1. Limited time only! Sign up for a free 30min personal tutor trial with Chegg Tutors
    Dismiss Notice
Dismiss Notice
Join Physics Forums Today!
The friendliest, high quality science and math community on the planet! Everyone who loves science is here!

Moments of inertia

  1. Apr 11, 2005 #1
    Hi, can anyone help me understand how to find the moments of inertia for the following:
    1- A triangular lamina (isosceles) of mass M, base 2B and height H. about line of symmetry.
    2- A uniform lamina of mass M, bounded by the curve with equation y²=4ax and the line x = 4a about the x-axis.

    For (1), I managed to get the answer, but I’m not sure if my way is right: it was finding M.I. of a rectangle base 2B, height H, mass 2M about the line of symmetry through the base, and divide it by 2 (as the triangle is the half of the rectangle!) I just don’t know if this method is right or wrong, or whether there is another method that I should had used. Those questions are from the book, and the book doesn’t explain how to find M.I. for such shapes, it only shows: rod, hoop, and discs. But not a triangle or curves!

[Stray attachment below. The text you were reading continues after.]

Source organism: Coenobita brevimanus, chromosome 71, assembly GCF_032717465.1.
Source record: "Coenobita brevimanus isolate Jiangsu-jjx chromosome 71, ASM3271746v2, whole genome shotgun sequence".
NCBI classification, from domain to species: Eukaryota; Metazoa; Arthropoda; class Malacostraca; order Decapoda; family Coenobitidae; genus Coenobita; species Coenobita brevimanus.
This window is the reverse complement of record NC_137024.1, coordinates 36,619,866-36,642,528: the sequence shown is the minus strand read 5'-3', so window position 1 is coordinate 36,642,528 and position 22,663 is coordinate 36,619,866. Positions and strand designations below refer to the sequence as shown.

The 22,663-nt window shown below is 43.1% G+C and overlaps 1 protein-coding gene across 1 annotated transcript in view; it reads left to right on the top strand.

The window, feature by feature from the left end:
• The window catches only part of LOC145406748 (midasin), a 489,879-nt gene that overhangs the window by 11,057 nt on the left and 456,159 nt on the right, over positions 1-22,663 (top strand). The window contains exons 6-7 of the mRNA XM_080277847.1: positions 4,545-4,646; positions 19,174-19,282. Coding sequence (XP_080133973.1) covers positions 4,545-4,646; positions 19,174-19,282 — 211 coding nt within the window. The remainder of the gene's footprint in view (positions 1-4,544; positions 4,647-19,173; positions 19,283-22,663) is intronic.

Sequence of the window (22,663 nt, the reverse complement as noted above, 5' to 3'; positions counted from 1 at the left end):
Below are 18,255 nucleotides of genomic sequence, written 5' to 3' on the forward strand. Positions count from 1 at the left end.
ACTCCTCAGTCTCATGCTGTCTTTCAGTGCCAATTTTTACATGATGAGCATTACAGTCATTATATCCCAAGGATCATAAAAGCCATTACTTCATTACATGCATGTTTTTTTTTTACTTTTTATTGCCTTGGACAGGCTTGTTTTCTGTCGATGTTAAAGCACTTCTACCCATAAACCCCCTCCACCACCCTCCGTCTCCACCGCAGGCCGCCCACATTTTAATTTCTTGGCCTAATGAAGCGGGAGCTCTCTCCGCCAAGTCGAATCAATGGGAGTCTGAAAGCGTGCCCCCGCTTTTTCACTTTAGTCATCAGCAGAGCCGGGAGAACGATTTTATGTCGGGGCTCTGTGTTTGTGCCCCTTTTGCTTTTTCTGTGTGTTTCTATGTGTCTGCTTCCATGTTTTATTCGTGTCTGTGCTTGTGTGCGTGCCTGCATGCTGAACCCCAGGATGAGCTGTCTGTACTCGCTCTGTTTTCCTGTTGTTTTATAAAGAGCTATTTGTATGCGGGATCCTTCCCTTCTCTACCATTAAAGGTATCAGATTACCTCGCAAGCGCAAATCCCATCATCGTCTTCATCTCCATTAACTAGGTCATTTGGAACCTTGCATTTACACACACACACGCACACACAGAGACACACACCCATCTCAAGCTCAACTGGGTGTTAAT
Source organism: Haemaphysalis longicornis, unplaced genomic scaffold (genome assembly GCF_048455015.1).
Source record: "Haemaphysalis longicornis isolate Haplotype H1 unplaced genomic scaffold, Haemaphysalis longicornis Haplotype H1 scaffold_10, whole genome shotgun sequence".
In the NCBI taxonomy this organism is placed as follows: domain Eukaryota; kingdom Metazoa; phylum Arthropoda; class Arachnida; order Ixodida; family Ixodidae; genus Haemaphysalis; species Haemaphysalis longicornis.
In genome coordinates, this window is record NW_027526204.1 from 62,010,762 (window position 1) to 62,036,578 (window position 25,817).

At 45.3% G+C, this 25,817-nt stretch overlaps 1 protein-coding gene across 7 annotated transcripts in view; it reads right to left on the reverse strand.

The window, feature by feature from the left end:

Thank you very much,
    Help is appreciated
  2. jcsd
  3. Apr 11, 2005 #2


    User Avatar
    Science Advisor
    Homework Helper
    Gold Member
    Dearly Missed

    You are proceeding along a wrong track here, I'm afraid.
    Have you learnt that in general, an object's moment of inertia I with respect to an axis is given by the integral:
    where V is the volume of the object (in your 2-D case, an area), r the distance of a mass point within the object to the axis, and dm the (infinitesemal) mass of the mass point?
Share this great discussion with others via Reddit, Google+, Twitter, or Facebook